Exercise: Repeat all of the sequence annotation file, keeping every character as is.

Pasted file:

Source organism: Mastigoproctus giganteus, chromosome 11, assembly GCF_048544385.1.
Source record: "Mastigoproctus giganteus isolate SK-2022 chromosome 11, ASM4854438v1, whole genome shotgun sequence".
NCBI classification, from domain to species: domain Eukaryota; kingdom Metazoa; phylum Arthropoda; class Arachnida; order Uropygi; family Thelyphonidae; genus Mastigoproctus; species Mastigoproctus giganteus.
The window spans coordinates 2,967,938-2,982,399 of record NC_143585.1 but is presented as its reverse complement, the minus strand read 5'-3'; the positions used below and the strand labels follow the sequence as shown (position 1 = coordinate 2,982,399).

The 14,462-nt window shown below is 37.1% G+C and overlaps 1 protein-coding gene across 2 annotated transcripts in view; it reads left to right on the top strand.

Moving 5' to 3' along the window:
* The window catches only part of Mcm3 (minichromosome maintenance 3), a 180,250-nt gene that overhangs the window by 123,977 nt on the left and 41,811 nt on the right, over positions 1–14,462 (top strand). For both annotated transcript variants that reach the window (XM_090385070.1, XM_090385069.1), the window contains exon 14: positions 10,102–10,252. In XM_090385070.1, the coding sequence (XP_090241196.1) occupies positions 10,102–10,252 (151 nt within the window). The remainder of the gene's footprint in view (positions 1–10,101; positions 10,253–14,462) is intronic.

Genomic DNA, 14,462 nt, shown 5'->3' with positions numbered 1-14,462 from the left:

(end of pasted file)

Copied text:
Source organism: Mastigoproctus giganteus, chromosome 11, assembly GCF_048544385.1.
Source record: "Mastigoproctus giganteus isolate SK-2022 chromosome 11, ASM4854438v1, whole genome shotgun sequence".
NCBI classification, from domain to species: domain Eukaryota; kingdom Metazoa; phylum Arthropoda; class Arachnida; order Uropygi; family Thelyphonidae; genus Mastigoproctus; species Mastigoproctus giganteus.
The window spans coordinates 2,967,938-2,982,399 of record NC_143585.1 but is presented as its reverse complement, the minus strand read 5'-3'; the positions used below and the strand labels follow the sequence as shown (position 1 = coordinate 2,982,399).

The 14,462-nt window shown below is 37.1% G+C and overlaps 1 protein-coding gene across 2 annotated transcripts in view; it reads left to right on the top strand.

Moving 5' to 3' along the window:
* The window catches only part of Mcm3 (minichromosome maintenance 3), a 180,250-nt gene that overhangs the window by 123,977 nt on the left and 41,811 nt on the right, over positions 1–14,462 (top strand). For both annotated transcript variants that reach the window (XM_090385070.1, XM_090385069.1), the window contains exon 14: positions 10,102–10,252. In XM_090385070.1, the coding sequence (XP_090241196.1) occupies positions 10,102–10,252 (151 nt within the window). The remainder of the gene's footprint in view (positions 1–10,101; positions 10,253–14,462) is intronic.

Genomic DNA, 14,462 nt, shown 5'->3' with positions numbered 1-14,462 from the left: